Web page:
Good evening Dr. Hite and members of the School Board.
I am Maddie Luebbert, an English teacher at Kensington Health Sciences Academy, and a member of the Caucus of Working Educators. KHSA is a neighborhood school, which brings along with it many joys and challenges. Tonight I want to help you understand why our neighborhood schools need more investment.
In schools, January is a notoriously difficult month. The promise of winter break has come and gone, the days are short, and the weather gray. January is enough to deal with on its own, but at KHSA it has come with some extra challenges this year.
In the past month, we have welcomed roughly 10 new students. In fact, I got a new student today. We are proud to welcome them, but they are put in a difficult situation when transitioning into a new environment, placed in classrooms that are already bursting at the seams and stretched very thin.
Our school is already overpopulated by more than 100 students, and at any given moment there is no office, classroom, or crevice available, meaning that serious conversations with colleagues or students may have to take place in an emergency stairwell. ACCESS testing and speech therapy sessions have to take place in the back corner of the cafeteria or gym. There are 35 or more students in some content area classes, and not enough chromebooks or desks to go around. Despite this, our principal had to battle and reallocate funds to ensure we didn’t lose a teacher to the biased leveling process at the start of this year.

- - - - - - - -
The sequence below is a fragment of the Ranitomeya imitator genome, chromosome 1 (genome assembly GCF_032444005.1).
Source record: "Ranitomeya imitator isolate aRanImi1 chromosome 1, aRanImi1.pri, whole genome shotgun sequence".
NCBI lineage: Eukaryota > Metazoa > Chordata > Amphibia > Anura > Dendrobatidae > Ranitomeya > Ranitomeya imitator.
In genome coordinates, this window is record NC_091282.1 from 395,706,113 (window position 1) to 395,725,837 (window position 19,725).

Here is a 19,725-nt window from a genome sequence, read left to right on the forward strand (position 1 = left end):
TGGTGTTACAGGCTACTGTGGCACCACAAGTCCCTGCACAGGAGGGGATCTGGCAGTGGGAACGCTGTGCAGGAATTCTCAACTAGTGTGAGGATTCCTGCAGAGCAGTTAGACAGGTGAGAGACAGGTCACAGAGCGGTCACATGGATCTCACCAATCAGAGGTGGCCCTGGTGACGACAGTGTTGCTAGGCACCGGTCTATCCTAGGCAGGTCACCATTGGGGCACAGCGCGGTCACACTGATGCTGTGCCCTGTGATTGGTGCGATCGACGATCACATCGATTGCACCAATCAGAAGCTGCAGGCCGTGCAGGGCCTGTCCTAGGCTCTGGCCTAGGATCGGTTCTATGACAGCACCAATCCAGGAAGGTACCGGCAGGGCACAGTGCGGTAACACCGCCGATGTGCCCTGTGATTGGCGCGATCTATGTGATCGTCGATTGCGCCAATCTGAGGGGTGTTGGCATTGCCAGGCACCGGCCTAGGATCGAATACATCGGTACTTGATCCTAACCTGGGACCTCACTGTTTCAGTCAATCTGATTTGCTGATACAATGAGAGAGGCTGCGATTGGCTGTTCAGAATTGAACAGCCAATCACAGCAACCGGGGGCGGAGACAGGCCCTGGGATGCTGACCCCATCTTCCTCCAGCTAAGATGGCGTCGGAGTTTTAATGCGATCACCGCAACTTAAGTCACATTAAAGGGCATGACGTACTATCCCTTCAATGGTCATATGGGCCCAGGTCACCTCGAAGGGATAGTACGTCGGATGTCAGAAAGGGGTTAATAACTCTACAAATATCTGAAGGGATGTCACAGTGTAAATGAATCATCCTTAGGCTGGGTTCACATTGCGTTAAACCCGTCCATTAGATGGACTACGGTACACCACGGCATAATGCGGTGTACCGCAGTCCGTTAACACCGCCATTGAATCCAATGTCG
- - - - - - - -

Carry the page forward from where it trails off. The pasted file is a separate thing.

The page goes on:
I count myself lucky in the School District of Philadelphia. I work in a building that is only about thirty years old. It’s nearly spotless thanks to the ceaseless work of our maintenance team. On the other hand, my mom worked in a building full of environmental hazards for two decades and was diagnosed with asthma a year ago. My sister works in a building where asbestos was found in the air ducts, and she and her colleagues were told not to worry.
So naturally, I try not to complain. However, a few weeks ago someone told me, “We shouldn’t stop at not poisoning our students.” Yes, we need to make sure our students’ physical well-being is taken care of. However, building conditions are much more than that. Learning conditions are much more than that.
When our neighborhood schools are obligated to accept students at any time, and responsible for a high standard of education, our system needs to support this work. It is immoral to say that we cannot possibly do more for our neighborhood school students. Instead of investing in shiny new interventions, or exciting new charter proposals, or non-emergent remodeling projects, we need to allocate more to our neighborhood schools and our students with the most severe needs.
Invest in our neighborhood schools. Improve our existing programs. Show our kids that they are worth it.